Steel major SAIL spokesperson said the company makes employees sign
bonds in case of some specific training programs. "If the cost being
borne by the company on one employee is an average of Rs 4-5 lakh, it
becomes imperative to get these bonds signed. Usually, the time period
is 2-3 years," he said. NTPC, another public sector company, gets a
one-year bond signed if an employee goes for a week-long training. The
number of years of mandatory service is linked to the period of
training one undergoes. The power sector utility sends around 100
employees across levels for training abroad, which includes technical
training in a new technology as well as managerial training. "Sectors
such as oil & gas and power have attracted private investment
relatively recently, because of which PSU talent is in hot demand for
its obvious exposure to manage such large and complex projects," Mr
Mathur said.
..................Mahima Puri & Nirbhay Kumar / The Economic Times

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Oil Spill-are we ready?  

Can we handle the muck?

MURPHY'S LAW - "anything that can go wrong, will go wrong" - seems to
be the operative rule in the Gulf of Mexico oil spill - Time Magazine
said in its latest cover story.

In view of the given skepticism about India's disaster preparedness,
the scale of the Mexico spill could arouse serious apprehensions -
after all the country has huge petroleum assets like the Bombay High.
There have already been leaks that were not handled at best, like in
Orissa and over five years ago off the Gulf of Kutch. Then, there is
the controversial Alang shipbreaking yard, Asia's largest, which has
often aroused concern over the toxic environment effects, though not
necessarily because of oil spills.

Nonetheless, India's oil sector majors claim they are well equipped.
FC Edge takes a look:

India's largest explorer Oil and Natural Gas Corporation (ONGC) claims
to follow all measures.

"ONGC has not experienced any such mishap in its history," said UN
Bose, director (technology and field services) of ONGC, referring to
the Mexico spill.

"ONGC has a health, safety and development vertical that takes care of
safety and preventive measures," he added.

There may be two kinds of oil spills, explains another senior official
of ONGC who did not want to be quoted. In Mexico, it happened because
of failure of dead man valve. It happened after a deepwater horizon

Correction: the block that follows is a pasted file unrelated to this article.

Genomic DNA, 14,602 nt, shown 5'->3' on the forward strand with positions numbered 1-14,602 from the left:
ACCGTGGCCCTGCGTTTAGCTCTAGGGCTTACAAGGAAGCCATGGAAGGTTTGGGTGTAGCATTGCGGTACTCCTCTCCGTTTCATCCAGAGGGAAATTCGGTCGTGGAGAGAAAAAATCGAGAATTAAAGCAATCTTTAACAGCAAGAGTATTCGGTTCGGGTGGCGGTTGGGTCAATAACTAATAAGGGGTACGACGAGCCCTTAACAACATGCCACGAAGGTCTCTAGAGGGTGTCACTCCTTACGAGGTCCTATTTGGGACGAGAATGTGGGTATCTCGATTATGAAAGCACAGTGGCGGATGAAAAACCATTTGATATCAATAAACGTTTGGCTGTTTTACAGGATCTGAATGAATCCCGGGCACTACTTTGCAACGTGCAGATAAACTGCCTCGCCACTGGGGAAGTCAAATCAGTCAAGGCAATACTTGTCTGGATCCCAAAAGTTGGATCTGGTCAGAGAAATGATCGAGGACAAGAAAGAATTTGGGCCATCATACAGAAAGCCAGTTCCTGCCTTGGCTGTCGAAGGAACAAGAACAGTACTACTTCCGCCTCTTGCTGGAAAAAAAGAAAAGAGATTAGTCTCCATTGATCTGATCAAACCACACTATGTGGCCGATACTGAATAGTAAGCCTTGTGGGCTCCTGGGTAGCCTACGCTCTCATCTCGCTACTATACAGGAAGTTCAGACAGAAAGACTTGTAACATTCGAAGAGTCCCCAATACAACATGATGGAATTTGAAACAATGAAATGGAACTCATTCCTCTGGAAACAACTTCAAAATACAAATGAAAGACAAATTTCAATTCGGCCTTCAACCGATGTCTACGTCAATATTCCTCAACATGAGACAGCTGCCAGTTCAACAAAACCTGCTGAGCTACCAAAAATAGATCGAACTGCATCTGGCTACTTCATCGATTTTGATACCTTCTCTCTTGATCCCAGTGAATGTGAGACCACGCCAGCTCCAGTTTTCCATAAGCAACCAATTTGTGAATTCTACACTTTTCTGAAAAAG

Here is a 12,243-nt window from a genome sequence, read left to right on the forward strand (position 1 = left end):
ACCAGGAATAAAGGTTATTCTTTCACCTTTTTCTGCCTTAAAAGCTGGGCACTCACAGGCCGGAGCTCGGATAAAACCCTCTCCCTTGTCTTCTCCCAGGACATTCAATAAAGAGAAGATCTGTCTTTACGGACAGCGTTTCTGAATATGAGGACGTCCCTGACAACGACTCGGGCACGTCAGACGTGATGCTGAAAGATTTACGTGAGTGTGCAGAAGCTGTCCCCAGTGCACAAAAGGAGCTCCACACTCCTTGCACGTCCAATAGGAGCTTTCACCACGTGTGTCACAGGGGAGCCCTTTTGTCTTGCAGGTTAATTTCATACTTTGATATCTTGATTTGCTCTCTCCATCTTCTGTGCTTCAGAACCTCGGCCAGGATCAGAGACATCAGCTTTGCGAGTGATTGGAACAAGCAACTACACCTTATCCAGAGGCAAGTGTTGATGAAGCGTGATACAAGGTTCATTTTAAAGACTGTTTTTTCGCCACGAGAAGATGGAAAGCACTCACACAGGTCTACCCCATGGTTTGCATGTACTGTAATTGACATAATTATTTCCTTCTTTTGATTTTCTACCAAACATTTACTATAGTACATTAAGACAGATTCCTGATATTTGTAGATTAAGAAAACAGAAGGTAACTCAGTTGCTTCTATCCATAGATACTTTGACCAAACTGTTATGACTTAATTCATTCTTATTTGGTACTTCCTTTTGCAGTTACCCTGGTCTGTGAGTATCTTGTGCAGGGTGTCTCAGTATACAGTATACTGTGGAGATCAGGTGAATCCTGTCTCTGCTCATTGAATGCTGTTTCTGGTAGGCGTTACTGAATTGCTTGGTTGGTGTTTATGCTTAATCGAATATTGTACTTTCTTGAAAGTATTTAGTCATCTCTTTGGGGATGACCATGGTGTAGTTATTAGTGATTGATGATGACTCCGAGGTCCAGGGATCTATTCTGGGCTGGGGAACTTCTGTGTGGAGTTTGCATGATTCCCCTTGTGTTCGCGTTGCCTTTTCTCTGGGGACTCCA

rig exploded, rupturing the well. A dead man switch is used to stop
the activity when human operations fail. In such a spill the immediate
step is to shut the source of oil. Then, the spilled oil can be soaked
with soaking pads if the volume is less or is flowed out using a
pipeline. So does ONGC have the technological wherewithal to tackle a
disaster of the scale in the Gulf of Maxico? Well, it may well claim
to be following the requisite safety precautions, what would be the
fallout when a disaster happens?

Preparing for the worst

The ONGC official said another spill occurs from leaks from tankers
anchored on the shore. India has experienced this kind of spill at the
eastern coast in Orissa. Such a spill is treated with microbes.

IndianOil (IOC) has developed oilivorous technology - (S) to clean oil
spills, said Anand Kumar, director (R&D) of IOC. The Energy and
Resources Institute (TERI) had developed the technology for treating
sweet crude spills. IOC developed it to treat sour crude, he said. Oil
sludge is generated during a spill. It is also seen during the process
of crude oil refining and storage in large tank farms. This oil sludge
is totally made ecologically friendly through bio-remediation within
60-90 days.

"The technology has been successfully used to remove recent oil spills
in Haldia," Kumar said. Generally, a blend of five microbes is
selected to bio-degrade a wide range of hydrocarbon contaminants.
Consisting of natural bacterial isolates, it is safer to handle and
has no disease causing organisms. It has excellent capability to
degrade wide range of hydrocarbon contaminants, including
organo-sulphur compounds and is totally environmentally safe. But it
works better on spills on land areas. Extending the same application
on aquatic or marine systems where the conditions are altogether
different in terms of nature of medium (microbes don't thrive and
survive very effectively in saline water) and concentration, requires
a focused approach and specialised application.

At present, IOC and TERI are working on an Indo-Australian joint
project to extend the scope of application of the technology on
aquatic and marine systems as India has a long coastal belt and many
sea ports that handle transportation of crude oil and petroleum
products. Ruias-promoted Essar Exploration & Production India (EEPIL)
is presently drilling at onshore locations.